What if aging was meant to kill women?

Ed Park, MD aging, dr ed park, evolution, sex, Telomere erosion 3 Comments

As I was dreaming this morning, a theory of aging came to me that might explain aging as an adaptation: mother nature ages us because it wants to kill women.

Bear with me here. Natural selection and competitive advantage are the fundamentals of evolutionary theory so any explanation for aging as a positive adaptation has to take this into account. What if aging ensures that the risks of aneuploidy (abnormal chromosome number) are minimized?

On the face of it, it would seem that living longer confers a person with more opportunities to breed. This is only true for men because the nature of spermatogenesis allows older men to create relatively normal gametes for a lifetime although arguably the epigenetics may confer greater risks of autism and even other mutations. Interestingly, children of older fathers have longer telomeres owing to the hyperefficient protection of the male germ line. The sperm number in the trillions over a lifetime, so they are high, number, low survival, or “R-type” in their strategy.

In contrast, women are “K-Type” when it comes to eggs. They only make one a month and the physical as well as lifelong commitment to those gametes, if fertilized, are very high stakes.

 

Unfortunately, it is very hard to preserve egg chromosomes for decades and as this graph shows, the abnormal chromosome number from eggs either frozen in meiosis for decades or as a result of repeated copying and telomere shortening for decades, is very significant.

So my basic theory is this: given that chromosome mutations increase by the time that women are in their 30’s, and that increased mutations are a negative selection pressure… natural selection prefers women who will procreate, stop ovulating, and not produce abnormal fetuses.

If the inability to keep the chromosomes segregating properly is a fixed problem that is not easily mitigated by simply increasing telomerase activity and allowing healthy reproduction into your 60s and beyond (because it takes so much effort to raise children), then the natural selection benefit of slower aging would not be expressed in evolutionary terms as a selective advantage.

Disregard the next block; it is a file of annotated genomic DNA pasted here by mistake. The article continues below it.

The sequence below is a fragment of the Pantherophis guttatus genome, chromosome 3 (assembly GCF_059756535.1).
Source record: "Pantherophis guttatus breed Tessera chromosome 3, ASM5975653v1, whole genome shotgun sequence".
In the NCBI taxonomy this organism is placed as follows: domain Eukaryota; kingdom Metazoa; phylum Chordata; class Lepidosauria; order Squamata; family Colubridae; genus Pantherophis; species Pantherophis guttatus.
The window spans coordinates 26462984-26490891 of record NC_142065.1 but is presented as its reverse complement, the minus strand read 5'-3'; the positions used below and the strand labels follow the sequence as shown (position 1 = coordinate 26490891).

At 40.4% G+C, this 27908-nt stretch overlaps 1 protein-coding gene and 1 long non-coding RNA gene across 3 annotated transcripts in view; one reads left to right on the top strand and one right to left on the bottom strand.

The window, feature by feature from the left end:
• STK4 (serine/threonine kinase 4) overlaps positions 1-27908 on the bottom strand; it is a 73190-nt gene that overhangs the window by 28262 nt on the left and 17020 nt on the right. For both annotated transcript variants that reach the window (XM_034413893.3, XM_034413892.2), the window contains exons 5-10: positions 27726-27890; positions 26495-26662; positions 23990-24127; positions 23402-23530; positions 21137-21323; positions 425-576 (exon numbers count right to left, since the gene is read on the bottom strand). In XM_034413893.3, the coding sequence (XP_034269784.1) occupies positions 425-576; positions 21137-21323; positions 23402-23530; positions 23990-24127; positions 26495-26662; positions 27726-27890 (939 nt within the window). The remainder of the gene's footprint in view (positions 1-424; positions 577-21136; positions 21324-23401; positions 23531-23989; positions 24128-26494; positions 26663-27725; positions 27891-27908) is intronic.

I would be interested to hear your thoughts. Could aging have evolved to keep women from surviving long enough to produce changes to the human genome?  Dying young but with perfect babies is sustainable and advantaged; dying old but with abnormal babies is an evolutionary dead end.

Comments 3

  1. That is in fact a quite brilliant question… seems plausible … ( but i Can only guess the reactions in the popular media 😀😀😀).

  2. Um. Nope. Just … nope. Our hormones dry up and egg production stops. Men age, too and die off. Yeah they keep producing those little buggers but if their mate has no eggs … no problem.

    My personal take on aging is that it is what has been modeled for us since we popped out of the womb. We think that aging and dying is the norm. I say it isn’t. I call horsepucky on that notion.

    But then, I also have read several books on quantum physics, the nature of reality, the possibility that the universe is a hologram with all that that implies AND I have held a strong belief in reincarnation since I first came across the 2nd law of thermodynamics.

    Reincarnation … the ultimate recycling plan.

    So here’s the rest of my argument … using this society as my example. We come here and spend 20 years or so growing a new body, learning a new language, going to school, getting properly socialized etc. Then we (usually) pair up and start a family, find a career, and 40 years+ later are shuffled out the door towards the exit. REALLY?!

    To me, this life is an E-ticket ride. We are meant to be here and enjoy the creation and having a paltry 60-80 years is just not enough time. I vote for real longevity. Bare minimum of 200 years. And I’ve been saying for about 20 of those years that 1,000 would be better. 😉

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